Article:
State Department Special Agent Christopher Deedy of Arlington, Virginia, is back in Honolulu to stand trial again for killing Kollin Elderts during an altercation in a McDonald's restaurant. Deedy contends the shooting was self-defence. Free on $250,000 bail, he returned home after the first trial.
Last year's trial ended with the judge declaring a mistrial. Jury selection for the new trial is scheduled to begin next week.
In the meantime, attorneys are hashing out what evidence or information they want the jury to hear.
A key difference this time is that jurors will see only a limited portion of a bystander's cellphone video taken in the shooting's aftermath. Circuit Judge Karen Ahn ruled at a hearing Monday that jurors won't see the part showing Deedy rendering aid to Elderts.
During the first trial, the defence used the video to show jurors Deedy used his knife to help cut Elderts' shirt and rendered aid. He's heard on the video — amid Hawaiian music playing in the restaurant — imploring Elderts to breathe as police respond to the scene.
Deedy's new attorney, Thomas Otake, argued that footage shows the agent wasn't intoxicated, as the prosecution contends. Otake also said the video is of a better quality than the silent, choppy McDonald's surveillance footage.
Ahn ruled jurors can view the portion of the cellphone video that shows Deedy's interaction with officers arresting him.
Other rulings included barring details of Elderts' 2008 disorderly conduct conviction and not allowing the friend Deedy was with to testify that his agriculture research work involved koa trees. Ahn said Deedy's previous attorney violated her ruling not to mention the koa trees because he wanted to make Deedy's friend sound "more local."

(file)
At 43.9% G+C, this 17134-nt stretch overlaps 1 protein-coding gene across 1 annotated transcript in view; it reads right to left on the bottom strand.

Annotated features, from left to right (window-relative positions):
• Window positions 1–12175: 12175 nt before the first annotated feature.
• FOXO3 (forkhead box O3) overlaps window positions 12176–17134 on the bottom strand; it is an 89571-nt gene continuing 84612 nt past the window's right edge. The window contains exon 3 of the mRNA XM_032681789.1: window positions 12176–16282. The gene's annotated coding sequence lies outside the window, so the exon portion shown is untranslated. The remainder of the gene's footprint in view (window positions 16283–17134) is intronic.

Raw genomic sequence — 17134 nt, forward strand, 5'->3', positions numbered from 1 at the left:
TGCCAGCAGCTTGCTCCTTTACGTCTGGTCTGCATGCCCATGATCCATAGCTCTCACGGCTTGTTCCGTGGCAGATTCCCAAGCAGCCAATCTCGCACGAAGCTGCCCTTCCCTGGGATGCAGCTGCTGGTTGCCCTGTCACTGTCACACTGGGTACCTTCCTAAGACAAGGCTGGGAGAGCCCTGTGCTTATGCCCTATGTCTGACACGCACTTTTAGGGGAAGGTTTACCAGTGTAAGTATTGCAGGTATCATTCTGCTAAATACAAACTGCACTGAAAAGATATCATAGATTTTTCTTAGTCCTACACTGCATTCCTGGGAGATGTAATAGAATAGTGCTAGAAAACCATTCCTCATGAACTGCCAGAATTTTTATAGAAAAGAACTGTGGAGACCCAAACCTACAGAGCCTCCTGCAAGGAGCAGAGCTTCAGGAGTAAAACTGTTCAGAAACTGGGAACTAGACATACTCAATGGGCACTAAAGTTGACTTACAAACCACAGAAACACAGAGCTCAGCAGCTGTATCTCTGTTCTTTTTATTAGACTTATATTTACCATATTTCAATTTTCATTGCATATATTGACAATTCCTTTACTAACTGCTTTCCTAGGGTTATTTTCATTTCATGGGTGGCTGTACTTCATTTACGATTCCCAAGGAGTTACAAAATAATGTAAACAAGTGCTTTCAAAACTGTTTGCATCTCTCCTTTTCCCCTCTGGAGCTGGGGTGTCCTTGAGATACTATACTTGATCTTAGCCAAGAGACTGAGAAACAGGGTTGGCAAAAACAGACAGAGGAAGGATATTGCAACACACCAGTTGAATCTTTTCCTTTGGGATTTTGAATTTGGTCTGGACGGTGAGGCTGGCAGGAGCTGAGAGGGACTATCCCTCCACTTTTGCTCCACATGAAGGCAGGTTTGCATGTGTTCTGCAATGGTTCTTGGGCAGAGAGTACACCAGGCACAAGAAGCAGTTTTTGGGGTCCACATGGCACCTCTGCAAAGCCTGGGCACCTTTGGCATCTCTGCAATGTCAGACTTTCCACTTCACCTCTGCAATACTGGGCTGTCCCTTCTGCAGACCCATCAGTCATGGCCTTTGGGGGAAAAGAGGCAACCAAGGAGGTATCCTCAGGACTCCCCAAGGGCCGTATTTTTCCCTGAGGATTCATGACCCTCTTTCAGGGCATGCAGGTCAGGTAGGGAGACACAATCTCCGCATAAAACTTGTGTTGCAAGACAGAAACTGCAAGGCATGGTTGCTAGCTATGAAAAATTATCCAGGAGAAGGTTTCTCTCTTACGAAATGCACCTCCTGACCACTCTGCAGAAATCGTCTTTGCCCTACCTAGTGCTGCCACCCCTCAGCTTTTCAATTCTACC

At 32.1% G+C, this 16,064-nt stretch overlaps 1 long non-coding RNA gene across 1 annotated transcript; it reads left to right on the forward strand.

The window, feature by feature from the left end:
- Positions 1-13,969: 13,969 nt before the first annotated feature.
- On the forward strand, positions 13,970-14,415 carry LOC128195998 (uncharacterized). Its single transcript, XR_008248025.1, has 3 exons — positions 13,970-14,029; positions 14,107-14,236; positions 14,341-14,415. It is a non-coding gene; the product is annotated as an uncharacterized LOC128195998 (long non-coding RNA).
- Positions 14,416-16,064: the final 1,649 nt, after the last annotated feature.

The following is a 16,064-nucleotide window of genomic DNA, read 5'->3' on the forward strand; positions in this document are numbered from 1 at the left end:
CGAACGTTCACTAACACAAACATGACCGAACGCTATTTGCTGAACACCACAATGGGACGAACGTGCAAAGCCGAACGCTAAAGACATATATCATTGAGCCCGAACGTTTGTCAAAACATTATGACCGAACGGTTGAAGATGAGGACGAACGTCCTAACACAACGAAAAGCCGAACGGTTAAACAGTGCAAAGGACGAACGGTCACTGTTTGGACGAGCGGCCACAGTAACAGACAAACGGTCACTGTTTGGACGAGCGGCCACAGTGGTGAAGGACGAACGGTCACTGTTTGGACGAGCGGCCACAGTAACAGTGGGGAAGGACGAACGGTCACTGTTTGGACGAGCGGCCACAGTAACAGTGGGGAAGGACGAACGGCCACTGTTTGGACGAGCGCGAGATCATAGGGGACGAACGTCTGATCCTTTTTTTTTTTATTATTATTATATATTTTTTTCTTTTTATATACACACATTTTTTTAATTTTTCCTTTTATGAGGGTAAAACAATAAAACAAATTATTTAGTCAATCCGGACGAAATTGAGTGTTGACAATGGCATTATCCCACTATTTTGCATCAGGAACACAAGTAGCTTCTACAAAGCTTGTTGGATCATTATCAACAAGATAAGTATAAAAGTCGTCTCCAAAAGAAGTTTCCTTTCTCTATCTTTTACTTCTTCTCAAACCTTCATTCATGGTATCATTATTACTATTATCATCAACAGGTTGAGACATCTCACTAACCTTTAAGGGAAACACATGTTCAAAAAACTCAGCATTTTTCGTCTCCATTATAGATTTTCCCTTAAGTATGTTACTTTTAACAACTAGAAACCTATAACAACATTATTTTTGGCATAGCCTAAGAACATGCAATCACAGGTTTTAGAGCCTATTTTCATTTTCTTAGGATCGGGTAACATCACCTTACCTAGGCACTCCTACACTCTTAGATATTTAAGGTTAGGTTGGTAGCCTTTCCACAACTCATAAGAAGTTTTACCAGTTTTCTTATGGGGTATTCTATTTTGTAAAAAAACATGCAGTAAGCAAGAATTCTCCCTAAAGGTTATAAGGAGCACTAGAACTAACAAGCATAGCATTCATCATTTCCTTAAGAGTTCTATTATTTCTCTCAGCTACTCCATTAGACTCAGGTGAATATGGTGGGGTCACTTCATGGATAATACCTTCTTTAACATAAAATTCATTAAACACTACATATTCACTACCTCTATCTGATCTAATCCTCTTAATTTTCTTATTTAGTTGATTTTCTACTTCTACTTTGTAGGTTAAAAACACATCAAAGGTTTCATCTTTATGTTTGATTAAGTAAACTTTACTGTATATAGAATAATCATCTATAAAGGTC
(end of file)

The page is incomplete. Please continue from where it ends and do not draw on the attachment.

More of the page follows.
The shooting occurred while Deedy was in Honolulu to help provide security for a November 2011 economic summit. He was off-duty when he went to the McDonald's after a night of bar-hopping with friends.
Prosecutors depicted Deedy as an inexperienced agent who was intoxicated and defensive after being warned about Hawaii locals' hostility toward outsiders.
Deedy, however, testified that he was protecting himself and others by intervening when he saw Elderts harassing another customer. Deedy said he fired his gun while Elderts was on top of him throwing punches.
Elderts, 23, and a friend were at the McDonald's after a night celebrating the birthdays of friends.
Ahn has yet to decide on a defence motion to dismiss the case based on a doctrine that Deedy was acting as a federal law enforcement officer when the shooting occurred and is immune from prosecution.
Deedy will testify again during the retrial, Otake said.
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